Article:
When Prometheus Global Media acquired the Clio Awards and brought the ad industry honors back to New York last year, C.E.O. Richard Beckman pledged to make the event “something people really enjoy attending.” And that was the directive the affair's planning team, overseen by director Karl Vontz, looked to achieve Thursday, revamping the format and look of the 52-year-old ceremony once again in a bid to engage the audience and appropriately recognize the year's top talent. Moving from downtown locale Skylight Soho to the Upper West Side's American Museum of Natural History, the Clios shrunk to a one-night gathering—as opposed to the 2010 awards, which were spread over two nights—and presented only 14 winners with trophies onstage.
“I've done a lot of awards and been introduced to everybody else that does awards, and what I've found is that there are two extremes. On the one side, there's putting up every award and having everyone come up and do an acceptance speech. That is very '80s, it is self-indulgent, it's long and boring, and people don't want that any more,” Vontz explained. “On the other side, there's a little bit of a hipper thing where you go out and celebrate the winners with no sit-down show. With that, people say, 'It was a great party, but I don't know who won,' and it really wasn't about the work.”
So Vontz sought to find the middle ground between the two by employing social media to build buzz in the weeks leading up to the event and, for the first time, posted the winners on the Clios site two days ahead of the ceremony. The gathering at the museum thus became a more formal event, presenting the most prestigious honors—the Lifetime Achievement, Hall of Fame, and Advertiser of the Year awards among others—and handing out the rest at the after-party.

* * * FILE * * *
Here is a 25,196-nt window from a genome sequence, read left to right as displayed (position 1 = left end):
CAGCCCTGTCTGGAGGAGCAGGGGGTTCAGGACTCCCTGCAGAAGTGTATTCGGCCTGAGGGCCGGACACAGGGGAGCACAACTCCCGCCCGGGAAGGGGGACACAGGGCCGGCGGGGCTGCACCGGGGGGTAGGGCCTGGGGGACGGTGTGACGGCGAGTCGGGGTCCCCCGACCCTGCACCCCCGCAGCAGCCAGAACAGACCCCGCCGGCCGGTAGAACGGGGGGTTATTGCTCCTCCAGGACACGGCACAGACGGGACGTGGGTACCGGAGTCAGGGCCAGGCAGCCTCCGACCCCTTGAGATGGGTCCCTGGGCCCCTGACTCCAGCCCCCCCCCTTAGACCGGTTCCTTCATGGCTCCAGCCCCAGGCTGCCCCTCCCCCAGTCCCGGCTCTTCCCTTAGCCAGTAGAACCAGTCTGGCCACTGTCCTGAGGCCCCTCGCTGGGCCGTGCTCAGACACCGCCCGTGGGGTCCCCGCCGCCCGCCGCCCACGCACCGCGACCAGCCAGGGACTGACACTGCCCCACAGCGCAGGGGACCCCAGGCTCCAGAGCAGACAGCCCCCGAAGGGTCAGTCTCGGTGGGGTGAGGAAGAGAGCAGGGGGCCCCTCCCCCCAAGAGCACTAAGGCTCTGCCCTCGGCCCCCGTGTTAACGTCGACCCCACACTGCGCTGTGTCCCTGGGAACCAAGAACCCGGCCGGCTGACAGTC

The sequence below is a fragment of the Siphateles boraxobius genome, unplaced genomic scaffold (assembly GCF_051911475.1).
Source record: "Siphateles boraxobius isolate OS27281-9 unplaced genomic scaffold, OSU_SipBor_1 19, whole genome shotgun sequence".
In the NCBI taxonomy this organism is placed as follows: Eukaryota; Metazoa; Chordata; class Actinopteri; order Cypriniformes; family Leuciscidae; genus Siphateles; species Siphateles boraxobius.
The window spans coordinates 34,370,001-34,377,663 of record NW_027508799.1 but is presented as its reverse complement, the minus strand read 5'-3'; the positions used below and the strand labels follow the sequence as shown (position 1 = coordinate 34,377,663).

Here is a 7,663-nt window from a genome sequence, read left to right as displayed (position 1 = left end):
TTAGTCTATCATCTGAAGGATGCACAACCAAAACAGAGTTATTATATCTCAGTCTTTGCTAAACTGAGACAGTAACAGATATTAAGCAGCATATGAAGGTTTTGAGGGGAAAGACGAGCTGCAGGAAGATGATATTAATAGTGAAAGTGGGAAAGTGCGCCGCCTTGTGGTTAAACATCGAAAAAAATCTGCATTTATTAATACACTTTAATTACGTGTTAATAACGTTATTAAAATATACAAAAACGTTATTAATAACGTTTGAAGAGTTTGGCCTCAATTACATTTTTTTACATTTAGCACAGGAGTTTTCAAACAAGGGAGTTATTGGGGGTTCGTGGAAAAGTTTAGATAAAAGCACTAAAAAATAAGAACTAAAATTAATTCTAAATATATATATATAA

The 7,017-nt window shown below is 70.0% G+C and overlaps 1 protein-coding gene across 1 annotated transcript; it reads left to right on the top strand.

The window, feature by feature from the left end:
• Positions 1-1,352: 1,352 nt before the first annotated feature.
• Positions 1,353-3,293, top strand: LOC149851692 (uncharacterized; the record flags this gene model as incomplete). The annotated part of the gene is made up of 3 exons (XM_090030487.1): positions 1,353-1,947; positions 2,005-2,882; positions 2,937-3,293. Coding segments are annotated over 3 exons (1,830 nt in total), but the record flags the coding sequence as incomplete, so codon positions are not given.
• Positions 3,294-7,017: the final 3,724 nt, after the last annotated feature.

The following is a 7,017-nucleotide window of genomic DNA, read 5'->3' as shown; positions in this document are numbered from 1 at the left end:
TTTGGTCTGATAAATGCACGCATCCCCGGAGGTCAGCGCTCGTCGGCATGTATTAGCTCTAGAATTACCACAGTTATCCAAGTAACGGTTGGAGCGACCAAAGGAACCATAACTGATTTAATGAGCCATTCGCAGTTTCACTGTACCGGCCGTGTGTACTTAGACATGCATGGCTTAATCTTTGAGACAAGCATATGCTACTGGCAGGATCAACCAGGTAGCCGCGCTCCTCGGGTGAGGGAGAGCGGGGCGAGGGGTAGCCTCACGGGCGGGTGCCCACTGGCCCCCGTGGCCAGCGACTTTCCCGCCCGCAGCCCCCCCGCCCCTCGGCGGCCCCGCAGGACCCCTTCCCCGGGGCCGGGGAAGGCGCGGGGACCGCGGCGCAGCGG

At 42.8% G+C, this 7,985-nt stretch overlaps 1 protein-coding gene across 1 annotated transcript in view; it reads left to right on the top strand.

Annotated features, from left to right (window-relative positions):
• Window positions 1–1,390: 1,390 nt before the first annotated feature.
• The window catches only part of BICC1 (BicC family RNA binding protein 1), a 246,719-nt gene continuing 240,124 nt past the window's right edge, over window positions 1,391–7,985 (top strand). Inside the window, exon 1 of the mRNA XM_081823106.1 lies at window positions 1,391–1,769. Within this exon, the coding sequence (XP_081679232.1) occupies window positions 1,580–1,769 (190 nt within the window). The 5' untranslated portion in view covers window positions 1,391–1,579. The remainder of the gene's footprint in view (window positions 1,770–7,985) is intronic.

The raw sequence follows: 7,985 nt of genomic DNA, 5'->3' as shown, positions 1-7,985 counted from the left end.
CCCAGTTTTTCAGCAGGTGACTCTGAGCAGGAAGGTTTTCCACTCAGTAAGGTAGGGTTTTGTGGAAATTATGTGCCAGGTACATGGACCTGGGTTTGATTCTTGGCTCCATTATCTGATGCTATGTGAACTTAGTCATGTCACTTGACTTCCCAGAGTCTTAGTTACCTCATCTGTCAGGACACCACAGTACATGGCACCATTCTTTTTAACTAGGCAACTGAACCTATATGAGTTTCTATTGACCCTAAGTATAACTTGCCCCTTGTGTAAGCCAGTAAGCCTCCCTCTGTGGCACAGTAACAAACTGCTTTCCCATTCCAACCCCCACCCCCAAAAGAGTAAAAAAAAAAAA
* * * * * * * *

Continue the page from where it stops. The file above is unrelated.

Aptly, the evening's motif was the “golden age of advertising,” a nod to the relationship between the awards and AMC series Mad Men and a recent episode of the show. (However, Vontz contends the 21st century is really the most innovative time for the industry. “Was the golden age of advertising when Don Draper was having a three-martini lunch or is it now, when you can have an honest dialogue with a consumer through social media?") Visual cues to this theme from event designer Shiraz Events included gold-colored trees of orchids atop simple black stands, golden drapes hung in the museum's Theodore Roosevelt Rotunda for the reception, large versions of the gold Clio, and panels shaped after the award statuette on the stage in the LeFrak Theater.
Comedian Lewis Black hosted the ceremony, which lasted just a little more than 90 minutes and brought American Express vice president of social media Leslie Berland to the stage to accept a Grand Clio for that company's “Small Business Saturday” campaign, among others. Stand Up to Cancer also announced the Clio Awards Dream Team, a collaborative initiative that brings high-level ad executives together to create effective messaging for the charity program. At the after-party that followed in the Milstein Hall of Ocean Life, other Clio winners picked up their trophies from a dedicated display, watched video of the winning entries, and mingled in a black, white, and purple lounge.
“I think next year we'll refine this model even more—dribbling out details and creating conversation about the work beforehand, and making [the ceremony] more of a big celebration,” Vontz said.“It's more upscale, it's more entertaining, and I think we're spending the right amount of time not tonight, not today, but over the last two weeks, celebrating the winners. My mantra is 'Honor the work, honor the winners.'”